The Secret to Making Transition Easier


Welcome to Talk Rx with Doctor Neha. I want to address a question that I got from Carol in Virginia. She wrote, “Doctor Neha, I’ve been under so much stress this year, and I’ve gained more than ten pounds. I’ve had a move. I’ve changed jobs, and I broke up with my relationship. Now I’m having trouble getting all these negative thoughts out of my head. I’ve always been hard on myself, but not like this. How do I change these thoughts?”

Carol, you are brave. Those are a lot of changes to be taking on in one year. It’s sounds like you’ve put your body, your mind and your heart through a lot. Have some grace for yourself. Change is not easy, and it requires us to start coming up with new coping mechanisms, new strategies. So in all of this pain and change and struggle, your body image is really what you’re talking about. Gaining weight, not feeling good about yourself, and then noticing that you’re having all these negative thoughts.

First, I want you to know that too much of anything becomes a weakness, or another way to put it is that a weakness is just a strength overused. For example, is it important that you are able to critique yourself and keep yourself on track? Absolutely, but when it turns into you berating yourself and not being nice to yourself, and not giving yourself grace, then that self-critique becomes a weakness.

I want to share with you about when I went through something like this. I had gained some weight as I wrote my book Talk Rx. I was always drinking chai, which has milk and sugar, to soothe myself as I wrote the book. I gained a bunch of weight, and then I started beating myself up.

The truth is, you’ve gone through a lot, so start by writing down all the things you’ve accomplished this year. How have you grown? Have you changed? For me, I had accomplished a three-year endeavor—writing a book. So first, start by being proud of what you’ve accomplished or what you’ve survived and endured this year.

Second, it’s important to change the thoughts in your head. What I started saying to myself was, “Thank you, body. Thank you, body, for expanding so you could absorb the stress that I couldn’t. As soon as I can, I’ll take over again.” I cannot tell you how much relief those few sentences of grace gave me. It gave me the sense that the state I was in was not permanent, and I would be able to change it when I was ready. Think about this: Wow, I have this partner in my body. My body does take on the stress. When I’m on overflow, I don’t just burst. I don’t lose it. My body just expands, absorbs the stress, and then, as soon as I can be the one back in charge, I can change it. That’s empowering.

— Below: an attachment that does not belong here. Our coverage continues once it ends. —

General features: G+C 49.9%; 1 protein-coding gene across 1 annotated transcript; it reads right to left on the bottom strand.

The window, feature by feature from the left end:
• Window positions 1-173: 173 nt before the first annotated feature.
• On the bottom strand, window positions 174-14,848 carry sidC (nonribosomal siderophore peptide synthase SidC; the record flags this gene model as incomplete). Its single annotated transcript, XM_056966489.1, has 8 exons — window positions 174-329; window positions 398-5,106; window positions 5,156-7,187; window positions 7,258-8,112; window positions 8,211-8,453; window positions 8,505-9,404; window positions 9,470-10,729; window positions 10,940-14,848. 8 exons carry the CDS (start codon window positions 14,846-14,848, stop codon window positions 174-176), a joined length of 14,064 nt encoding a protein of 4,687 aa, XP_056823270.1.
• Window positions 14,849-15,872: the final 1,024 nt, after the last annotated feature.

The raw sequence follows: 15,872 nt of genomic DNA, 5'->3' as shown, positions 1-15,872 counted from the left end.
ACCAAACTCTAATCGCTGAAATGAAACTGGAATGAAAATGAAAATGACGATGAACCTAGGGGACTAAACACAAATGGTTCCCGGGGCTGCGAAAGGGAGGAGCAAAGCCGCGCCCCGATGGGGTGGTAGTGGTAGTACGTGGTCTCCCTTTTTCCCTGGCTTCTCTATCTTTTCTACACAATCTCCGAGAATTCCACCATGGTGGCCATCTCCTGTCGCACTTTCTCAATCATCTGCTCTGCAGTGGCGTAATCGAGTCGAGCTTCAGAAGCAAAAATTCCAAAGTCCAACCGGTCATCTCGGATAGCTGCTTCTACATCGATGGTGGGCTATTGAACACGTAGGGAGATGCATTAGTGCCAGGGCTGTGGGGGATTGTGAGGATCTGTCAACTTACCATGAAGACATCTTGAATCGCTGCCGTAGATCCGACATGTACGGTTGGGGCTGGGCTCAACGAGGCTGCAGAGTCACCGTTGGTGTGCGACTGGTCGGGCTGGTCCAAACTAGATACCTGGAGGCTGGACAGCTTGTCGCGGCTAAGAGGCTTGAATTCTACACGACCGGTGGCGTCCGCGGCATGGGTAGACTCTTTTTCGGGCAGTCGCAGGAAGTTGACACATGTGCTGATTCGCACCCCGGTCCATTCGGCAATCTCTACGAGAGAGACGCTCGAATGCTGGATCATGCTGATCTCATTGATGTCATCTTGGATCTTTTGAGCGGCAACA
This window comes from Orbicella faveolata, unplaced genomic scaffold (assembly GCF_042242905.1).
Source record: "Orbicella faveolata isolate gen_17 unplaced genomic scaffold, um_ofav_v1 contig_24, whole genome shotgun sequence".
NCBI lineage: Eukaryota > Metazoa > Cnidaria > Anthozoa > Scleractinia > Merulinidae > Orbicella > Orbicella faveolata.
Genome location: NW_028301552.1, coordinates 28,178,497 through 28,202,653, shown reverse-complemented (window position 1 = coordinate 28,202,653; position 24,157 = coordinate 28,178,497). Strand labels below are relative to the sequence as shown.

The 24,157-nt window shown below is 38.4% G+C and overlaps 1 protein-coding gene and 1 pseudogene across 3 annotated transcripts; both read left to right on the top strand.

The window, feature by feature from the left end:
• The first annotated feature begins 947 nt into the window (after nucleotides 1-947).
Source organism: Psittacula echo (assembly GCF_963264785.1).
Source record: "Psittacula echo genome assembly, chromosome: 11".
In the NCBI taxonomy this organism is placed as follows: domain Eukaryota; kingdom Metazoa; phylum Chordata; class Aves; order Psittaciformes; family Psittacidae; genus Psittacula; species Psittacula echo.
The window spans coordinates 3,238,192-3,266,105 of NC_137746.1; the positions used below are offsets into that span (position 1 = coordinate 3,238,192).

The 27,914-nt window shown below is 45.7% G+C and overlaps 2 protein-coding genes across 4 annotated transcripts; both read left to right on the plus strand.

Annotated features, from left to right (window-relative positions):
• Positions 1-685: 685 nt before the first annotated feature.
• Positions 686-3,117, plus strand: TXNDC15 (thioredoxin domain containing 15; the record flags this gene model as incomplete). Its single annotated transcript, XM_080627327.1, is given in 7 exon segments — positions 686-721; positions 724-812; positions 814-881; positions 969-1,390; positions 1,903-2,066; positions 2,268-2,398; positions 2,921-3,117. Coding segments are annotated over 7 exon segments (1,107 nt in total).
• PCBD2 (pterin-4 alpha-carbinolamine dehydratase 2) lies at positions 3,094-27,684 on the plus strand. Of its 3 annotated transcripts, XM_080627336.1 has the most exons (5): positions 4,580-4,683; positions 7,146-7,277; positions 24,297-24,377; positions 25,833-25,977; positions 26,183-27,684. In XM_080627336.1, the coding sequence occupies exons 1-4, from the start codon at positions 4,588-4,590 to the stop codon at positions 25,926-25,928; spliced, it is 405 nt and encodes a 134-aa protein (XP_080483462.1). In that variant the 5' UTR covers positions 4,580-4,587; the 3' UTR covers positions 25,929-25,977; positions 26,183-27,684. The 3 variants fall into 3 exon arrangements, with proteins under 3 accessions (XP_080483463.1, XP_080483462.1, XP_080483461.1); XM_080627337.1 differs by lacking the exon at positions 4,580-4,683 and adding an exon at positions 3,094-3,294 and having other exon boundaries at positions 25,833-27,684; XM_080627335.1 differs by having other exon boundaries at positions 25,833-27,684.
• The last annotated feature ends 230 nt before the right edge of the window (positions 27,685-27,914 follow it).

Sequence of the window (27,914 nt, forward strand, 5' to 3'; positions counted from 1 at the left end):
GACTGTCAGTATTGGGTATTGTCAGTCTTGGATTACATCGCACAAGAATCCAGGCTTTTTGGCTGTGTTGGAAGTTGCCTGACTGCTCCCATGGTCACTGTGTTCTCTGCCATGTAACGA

The next step is to become aware of what your numbing strategies are. When you experience stress, you need to know physically how that shows up in your body. For me, it’s throat constriction, stomach churning, and muscle tightness in my right shoulder. When that happens, I usually reach for something: food, a cup of chai, ice cream or cheese. So identify what you reach for to soothe yourself. Sometimes it’s alcohol. Sometimes it’s drugs. Sometimes it’s medication. There are a variety of ways that we soothe ourselves. Get clear on what that is.

Then do this exercise: Think of a comfort food. Go ahead and buy it. (What exercise allows you to eat your comfort food? That’s pretty cool!) As you’re putting that comfort food in your mouth, I want you to write down what emotions you’re experiencing. For me, it’s peace, comfort and joy.

Now it’s time to get curious and ask yourself, “Where in my life do I not feel peaceful, not feel comfortable, and not feel joy?” The answers to those questions are at the heart of what you need to work on not to need the strategy of comfort food.

A book I highly recommend is Geneen Roth, Women, Food and God. It’s not really just for women, and it’s not about God. It’s about our human relationship to food. She’s one of the people whom I look to for great exercises and more resources. Also pick up a copy of Talk Rx if you’re having stress around communication, conflict, or not being able to voice your opinion.

I’d love to hear how that experiment goes for you. Leave a comment on the blog, Facebook or Twitter at #AskDoctorNeha. It warms my heart to hear about your progress and questions!

Awareness Prescription

  1. Notice how your body is communicating with you. What physical signals tell you you’re stressed or upset? (headache, heart racing, stomach turning, etc..)
  1. Honor what you have gone through. Give yourself some grace for doing the best you could with what you knew at the time. Instead of beating yourself up, turn it around and thank your body.
  1. Identify the numbing or coping strategies that allowed you to endure this difficult or challenging time. Identify three emotions that your strategy gives you (e.g., peace, joy, comfort, ease, love).
  1. Ask yourself, “Where in my life do I not feel [fill in the emotions]?”
  2. Get curious about those areas and what you can do to change them (instead of running from or numbing them).

To graceful changes,





2 Responses

  1. You’re such a sweetheart, Neha. I read all the newsletters eventually! Very much enjoy. Radical way to understand, empathize and forgive oneself after a weight gain: actually congratulate the body. That addiction(in these cases only a temporary, mild one) could’ve been to something worse.

    1. Thanks for your kind words Zotta. (No idea how I missed your comment until now.). Yes, it’s time for us to start getting to the root of what’s happening & learning from it rather than blaming our poor bodies – that work 24/7 for us! And compassion is a gentler, kinder way…

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